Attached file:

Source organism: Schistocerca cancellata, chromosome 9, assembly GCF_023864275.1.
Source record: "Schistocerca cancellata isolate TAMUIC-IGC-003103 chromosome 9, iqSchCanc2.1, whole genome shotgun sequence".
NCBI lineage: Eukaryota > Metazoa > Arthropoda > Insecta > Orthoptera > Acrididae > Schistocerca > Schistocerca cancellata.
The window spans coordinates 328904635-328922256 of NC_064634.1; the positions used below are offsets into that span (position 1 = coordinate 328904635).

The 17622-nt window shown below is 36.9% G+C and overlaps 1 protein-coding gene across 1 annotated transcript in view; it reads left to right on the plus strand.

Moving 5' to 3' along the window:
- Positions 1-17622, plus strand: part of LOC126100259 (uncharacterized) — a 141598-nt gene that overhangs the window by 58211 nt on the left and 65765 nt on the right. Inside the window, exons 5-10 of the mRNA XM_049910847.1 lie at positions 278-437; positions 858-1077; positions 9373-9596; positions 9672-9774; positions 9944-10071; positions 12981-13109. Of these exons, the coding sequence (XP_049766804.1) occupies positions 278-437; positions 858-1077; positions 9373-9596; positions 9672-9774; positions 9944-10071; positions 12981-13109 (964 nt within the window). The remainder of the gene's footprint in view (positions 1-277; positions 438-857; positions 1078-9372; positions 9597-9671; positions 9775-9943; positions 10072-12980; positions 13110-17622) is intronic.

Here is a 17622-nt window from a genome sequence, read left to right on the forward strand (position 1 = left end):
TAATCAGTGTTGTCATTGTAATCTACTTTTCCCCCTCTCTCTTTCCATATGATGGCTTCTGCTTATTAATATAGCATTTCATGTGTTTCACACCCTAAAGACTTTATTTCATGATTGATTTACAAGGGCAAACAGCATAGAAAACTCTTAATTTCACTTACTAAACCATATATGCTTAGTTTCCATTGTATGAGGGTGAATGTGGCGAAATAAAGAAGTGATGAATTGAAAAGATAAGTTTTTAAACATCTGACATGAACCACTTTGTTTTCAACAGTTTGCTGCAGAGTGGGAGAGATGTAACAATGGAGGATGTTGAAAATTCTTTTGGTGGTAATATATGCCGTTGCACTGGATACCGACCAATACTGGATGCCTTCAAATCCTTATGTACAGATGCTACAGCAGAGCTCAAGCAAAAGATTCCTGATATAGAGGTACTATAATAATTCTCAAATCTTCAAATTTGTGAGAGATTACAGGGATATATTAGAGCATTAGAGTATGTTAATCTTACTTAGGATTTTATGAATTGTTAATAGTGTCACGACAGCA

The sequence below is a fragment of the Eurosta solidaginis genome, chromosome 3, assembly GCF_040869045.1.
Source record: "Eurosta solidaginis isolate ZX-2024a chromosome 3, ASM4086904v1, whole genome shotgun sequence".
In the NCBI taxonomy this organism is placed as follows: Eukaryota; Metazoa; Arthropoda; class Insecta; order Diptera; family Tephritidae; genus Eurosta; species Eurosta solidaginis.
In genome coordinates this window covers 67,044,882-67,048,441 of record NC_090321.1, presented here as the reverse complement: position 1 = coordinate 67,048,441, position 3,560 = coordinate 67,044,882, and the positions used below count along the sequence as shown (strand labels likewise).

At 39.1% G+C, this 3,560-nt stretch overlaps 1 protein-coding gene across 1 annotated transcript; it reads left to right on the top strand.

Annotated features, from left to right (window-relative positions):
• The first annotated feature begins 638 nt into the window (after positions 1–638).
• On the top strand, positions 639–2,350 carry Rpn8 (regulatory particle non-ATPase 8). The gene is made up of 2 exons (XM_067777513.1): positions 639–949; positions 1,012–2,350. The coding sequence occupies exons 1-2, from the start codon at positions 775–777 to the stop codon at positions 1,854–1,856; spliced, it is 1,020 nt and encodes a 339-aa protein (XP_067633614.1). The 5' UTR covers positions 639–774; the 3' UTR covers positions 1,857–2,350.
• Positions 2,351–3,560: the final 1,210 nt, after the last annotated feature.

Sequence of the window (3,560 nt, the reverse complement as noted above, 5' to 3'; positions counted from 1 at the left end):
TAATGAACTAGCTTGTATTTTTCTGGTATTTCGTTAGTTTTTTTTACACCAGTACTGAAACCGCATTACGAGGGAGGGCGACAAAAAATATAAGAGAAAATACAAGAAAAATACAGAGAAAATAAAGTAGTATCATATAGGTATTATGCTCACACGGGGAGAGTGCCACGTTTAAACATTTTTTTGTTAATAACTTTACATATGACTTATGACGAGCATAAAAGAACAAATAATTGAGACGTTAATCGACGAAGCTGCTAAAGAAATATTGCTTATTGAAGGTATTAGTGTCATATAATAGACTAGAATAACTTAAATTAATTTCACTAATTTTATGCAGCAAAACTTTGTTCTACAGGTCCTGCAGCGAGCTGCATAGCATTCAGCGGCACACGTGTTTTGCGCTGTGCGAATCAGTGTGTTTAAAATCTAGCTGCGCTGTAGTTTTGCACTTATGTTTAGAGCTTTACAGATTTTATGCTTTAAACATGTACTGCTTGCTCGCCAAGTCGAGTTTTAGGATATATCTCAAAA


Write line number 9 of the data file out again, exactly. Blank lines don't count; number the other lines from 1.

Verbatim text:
TAATCAGTGTTGTCATTGTAATCTACTTTTCCCCCTCTCTCTTTCCATATGATGGCTTCTGCTTATTAATATAGCATTTCATGTGTTTCACACCCTAAAGACTTTATTTCATGATTGATTTACAAGGGCAAACAGCATAGAAAACTCTTAATTTCACTTACTAAACCATATATGCTTAGTTTCCATTGTATGAGGGTGAATGTGGCGAAATAAAGAAGTGATGAATTGAAAAGATAAGTTTTTAAACATCTGACATGAACCACTTTGTTTTCAACAGTTTGCTGCAGAGTGGGAGAGATGTAACAATGGAGGATGTTGAAAATTCTTTTGGTGGTAATATATGCCGTTGCACTGGATACCGACCAATACTGGATGCCTTCAAATCCTTATGTACAGATGCTACAGCAGAGCTCAAGCAAAAGATTCCTGATATAGAGGTACTATAATAATTCTCAAATCTTCAAATTTGTGAGAGATTACAGGGATATATTAGAGCATTAGAGTATGTTAATCTTACTTAGGATTTTATGAATTGTTAATAGTGTCACGACAGCA